The development of the Nazi eugenics programs was intellectually and financially supported by American eugenicists, who were mistakenly obsessed with finding single Mendelian genes for complex traits and inserting them into family trees. In 1935 a short propaganda film entitled “The Heritage” was released in Germany. In it, a young scientist observes a pair of stag beetles during the rut. Confused, she consults her professor, who sits her down to explain Darwinian struggles for life and shows her a film of a cat chasing a bird and roosters fighting. Suddenly she understands and yells out loud: Animals have their own racial policies!
The film then shows a pedigree of a hunting dog, exactly the type you can get from the Kennel Club today. And then comes an animation of the Kallikak family tree, on one side hereditary woman and on the other hereditary woman, hereditary woman and hereditary defective woman. On the sick side, the positions of all the villains and deviants’ pulse to show the flow of unwanted people through the generations, as the voiceover explains. The Legacy was a film to encourage public acceptance of Nazi eugenics laws, and what follows the entirely fictional Kallikak family tree is its claimed legacy: shocking images of severely disabled people in sanatoriums, followed by sane marching Nazis and a message from Hitler : Anyone who is not healthy and worthy of physical or mental health must not immortalize their suffering in the body of their child. Approximately 400,000 people were sterilized under this policy. A scientific lie had become a pillar of genocide in just 20 years.
Science is and will remain politicized. stay politicized. People turn to the authority of science to justify their ideologies. Today we see the same pattern, pattern, but with new genetics. After the Buffalo convenience store shootings in Buffalo in May, there were heated discussions in genetics communities because the killer in his insane manifesto had cited certain academic papers in his insane manifesto, papers, legitimate papers, treatises on the genetics of intelligence and the genetic basis of Jewish descent, descent coupled with the stubborn pseudoscience, the stubborn pseudoscience of the great substitute. Great substitutes. Science strives to be apolitical, to rise above the sordid worlds of politics and the psychological prejudices that prejudice burdens us with. But all new scientific discoveries exist within the culture into which they were born, were born, and are always vulnerable to misuse. This does not mean that we should shrug and accept that our scientific endeavors are imperfect and can be corrupted with nefarious ends and intent, nor does it mean that we should censor academic research.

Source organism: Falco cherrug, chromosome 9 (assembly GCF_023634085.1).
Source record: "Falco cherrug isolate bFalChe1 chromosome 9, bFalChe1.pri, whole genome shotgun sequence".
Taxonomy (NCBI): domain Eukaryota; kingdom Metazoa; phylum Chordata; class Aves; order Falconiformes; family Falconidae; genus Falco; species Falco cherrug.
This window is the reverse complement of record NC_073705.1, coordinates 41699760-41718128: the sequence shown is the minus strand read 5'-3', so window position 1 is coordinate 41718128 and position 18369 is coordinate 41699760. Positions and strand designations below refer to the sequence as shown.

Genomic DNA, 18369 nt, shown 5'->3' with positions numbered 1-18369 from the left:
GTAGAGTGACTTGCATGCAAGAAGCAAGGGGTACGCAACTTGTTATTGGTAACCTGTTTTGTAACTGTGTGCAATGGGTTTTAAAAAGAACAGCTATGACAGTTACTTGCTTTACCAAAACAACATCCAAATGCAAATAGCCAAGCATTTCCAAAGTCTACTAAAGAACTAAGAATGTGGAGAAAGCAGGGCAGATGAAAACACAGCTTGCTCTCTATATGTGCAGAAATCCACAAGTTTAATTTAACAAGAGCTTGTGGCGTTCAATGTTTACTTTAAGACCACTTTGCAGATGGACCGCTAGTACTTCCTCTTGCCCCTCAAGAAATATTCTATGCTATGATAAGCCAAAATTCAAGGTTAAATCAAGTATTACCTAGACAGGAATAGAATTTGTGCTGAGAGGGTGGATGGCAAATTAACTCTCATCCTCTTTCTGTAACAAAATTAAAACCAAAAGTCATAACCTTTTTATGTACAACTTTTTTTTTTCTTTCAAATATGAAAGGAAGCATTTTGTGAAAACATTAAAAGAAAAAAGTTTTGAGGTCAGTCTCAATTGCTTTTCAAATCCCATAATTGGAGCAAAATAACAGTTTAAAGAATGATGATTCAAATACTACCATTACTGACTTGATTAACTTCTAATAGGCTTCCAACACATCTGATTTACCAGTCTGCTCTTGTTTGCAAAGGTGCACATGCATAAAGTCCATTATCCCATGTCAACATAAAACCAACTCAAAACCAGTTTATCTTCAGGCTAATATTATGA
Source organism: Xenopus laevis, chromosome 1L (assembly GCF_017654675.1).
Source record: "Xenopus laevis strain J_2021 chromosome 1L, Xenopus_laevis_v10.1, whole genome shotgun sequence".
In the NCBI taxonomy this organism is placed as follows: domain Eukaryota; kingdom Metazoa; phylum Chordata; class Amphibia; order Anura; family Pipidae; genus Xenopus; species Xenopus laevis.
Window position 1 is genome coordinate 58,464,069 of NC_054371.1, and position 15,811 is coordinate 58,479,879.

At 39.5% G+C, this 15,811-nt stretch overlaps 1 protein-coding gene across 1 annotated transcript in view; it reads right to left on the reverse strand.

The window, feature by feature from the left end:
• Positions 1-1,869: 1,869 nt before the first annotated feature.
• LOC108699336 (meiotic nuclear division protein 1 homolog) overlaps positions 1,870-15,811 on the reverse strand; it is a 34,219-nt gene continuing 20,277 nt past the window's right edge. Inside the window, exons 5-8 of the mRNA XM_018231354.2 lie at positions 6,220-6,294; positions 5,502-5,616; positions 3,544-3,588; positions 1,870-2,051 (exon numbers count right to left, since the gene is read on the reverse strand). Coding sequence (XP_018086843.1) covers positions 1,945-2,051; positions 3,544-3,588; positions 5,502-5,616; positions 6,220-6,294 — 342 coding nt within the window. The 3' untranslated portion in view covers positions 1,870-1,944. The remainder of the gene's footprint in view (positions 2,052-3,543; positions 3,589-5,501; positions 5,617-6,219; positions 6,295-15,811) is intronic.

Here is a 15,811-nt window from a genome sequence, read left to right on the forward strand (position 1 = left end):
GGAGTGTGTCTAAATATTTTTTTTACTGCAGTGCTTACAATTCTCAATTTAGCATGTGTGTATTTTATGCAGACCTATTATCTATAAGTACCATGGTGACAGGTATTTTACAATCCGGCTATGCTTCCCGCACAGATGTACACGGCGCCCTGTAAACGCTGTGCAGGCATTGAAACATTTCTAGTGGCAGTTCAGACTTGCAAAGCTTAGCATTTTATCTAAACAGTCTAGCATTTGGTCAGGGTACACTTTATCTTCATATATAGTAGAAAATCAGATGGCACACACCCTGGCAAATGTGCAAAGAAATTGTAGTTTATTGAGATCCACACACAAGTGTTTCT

But we should know our own history. We teach a version of genetics that can easily be simplified to the point where it’s wrong. The laws of biology have a somewhat tricky tendency to be plagued with limitations, complexities, and caveats. Biology is inherently chaotic, and evolution preserves what works, not what’s easy. In the simplicity of Mendel’s peas is a science that can easily be co-opted and cast into a racist, fascist ideology, as was the case in the United States, Nazi Germany, and dozens of other countries. Knowing our history means inoculating us against repeating it.